Can a ‘second disaster’ during and after the COVID-19 pandemic be mitigated?

In most disasters that have been studied, the underlying dangerous cause does not persist for very long. However, during the COVID-19 pandemic a progressively emerging life threat remains, exposing everyone to varying levels of risk of contracting the illness, dying, or infecting others. Distancing and avoiding company have a great impact on social life.

Moreover, the COVID-19 pandemic has an enormous economic impact for many losing work and income, which is even affecting basic needs such as access to food and housing. In addition, loss of loved ones may compound the effects of fear and loss of resources. The aim of this paper is to distil, from a range of published literature, lessons from past disasters to assist in mitigating adverse psychosocial reactions to the COVID-19 pandemic. European,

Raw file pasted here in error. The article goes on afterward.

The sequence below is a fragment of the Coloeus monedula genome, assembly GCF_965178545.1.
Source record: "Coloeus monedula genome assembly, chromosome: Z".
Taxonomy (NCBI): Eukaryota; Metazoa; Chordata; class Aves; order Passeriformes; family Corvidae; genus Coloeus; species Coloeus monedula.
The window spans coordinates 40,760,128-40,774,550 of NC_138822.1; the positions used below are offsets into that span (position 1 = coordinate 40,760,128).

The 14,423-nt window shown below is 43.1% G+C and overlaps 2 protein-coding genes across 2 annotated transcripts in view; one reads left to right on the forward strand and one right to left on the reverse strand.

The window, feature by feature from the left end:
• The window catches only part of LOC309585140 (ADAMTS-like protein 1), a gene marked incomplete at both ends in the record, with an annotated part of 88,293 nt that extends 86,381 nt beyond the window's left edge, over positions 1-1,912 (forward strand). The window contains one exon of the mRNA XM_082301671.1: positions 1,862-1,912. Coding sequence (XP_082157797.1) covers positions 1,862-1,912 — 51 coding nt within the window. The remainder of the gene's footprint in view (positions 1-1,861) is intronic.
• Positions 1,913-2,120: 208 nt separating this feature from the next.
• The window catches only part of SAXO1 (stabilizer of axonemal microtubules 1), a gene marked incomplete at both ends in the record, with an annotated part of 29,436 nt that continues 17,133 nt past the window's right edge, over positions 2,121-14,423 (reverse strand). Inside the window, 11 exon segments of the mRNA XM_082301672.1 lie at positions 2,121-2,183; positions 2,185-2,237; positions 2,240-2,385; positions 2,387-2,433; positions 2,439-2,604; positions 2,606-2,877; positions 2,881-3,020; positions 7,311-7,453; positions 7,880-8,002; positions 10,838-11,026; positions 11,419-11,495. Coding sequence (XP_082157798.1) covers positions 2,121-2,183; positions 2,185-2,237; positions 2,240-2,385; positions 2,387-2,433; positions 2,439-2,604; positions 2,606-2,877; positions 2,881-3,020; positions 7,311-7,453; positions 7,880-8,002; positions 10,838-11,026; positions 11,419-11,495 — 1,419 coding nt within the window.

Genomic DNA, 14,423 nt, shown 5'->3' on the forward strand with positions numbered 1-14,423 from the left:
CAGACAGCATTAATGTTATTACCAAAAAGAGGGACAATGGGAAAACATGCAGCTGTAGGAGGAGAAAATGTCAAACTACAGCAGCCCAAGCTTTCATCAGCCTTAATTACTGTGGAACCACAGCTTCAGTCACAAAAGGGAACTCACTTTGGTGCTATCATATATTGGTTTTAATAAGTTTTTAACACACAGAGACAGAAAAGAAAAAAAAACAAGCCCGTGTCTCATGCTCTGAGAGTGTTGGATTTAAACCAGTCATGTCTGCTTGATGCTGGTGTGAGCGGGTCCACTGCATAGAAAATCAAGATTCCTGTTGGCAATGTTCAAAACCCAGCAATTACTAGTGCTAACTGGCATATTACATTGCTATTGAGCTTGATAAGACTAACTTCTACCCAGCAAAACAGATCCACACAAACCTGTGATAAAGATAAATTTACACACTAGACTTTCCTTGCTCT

American, and Asian studies of disasters show that long-term social and psychological consequences of disasters may compromise initial solidarity. 

Psychosocial disruptions, practical and financial problems, and complex community and political issues may then result in a ‘second disaster’. Lessons from past disasters suggest that communities and their leaders, as well as mental healthcare providers, need to pay attention to fear regarding the ongoing threat, as well as sadness and grief, and to provide hope to mitigate social disruption.


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Berthold P. R. Gersons , Geert E. Smid , Annika S. Smit , Evaldas Kazlauskas & Alexander McFarlane | 2020
In: European Journal of Psychotraumatology ; ISSN: 2000-8066 | 11 | 1 | 1815283
COVID-19 (en), Disasters, Emotional States, Natural Disasters, Psychosocial support, Seeking Safety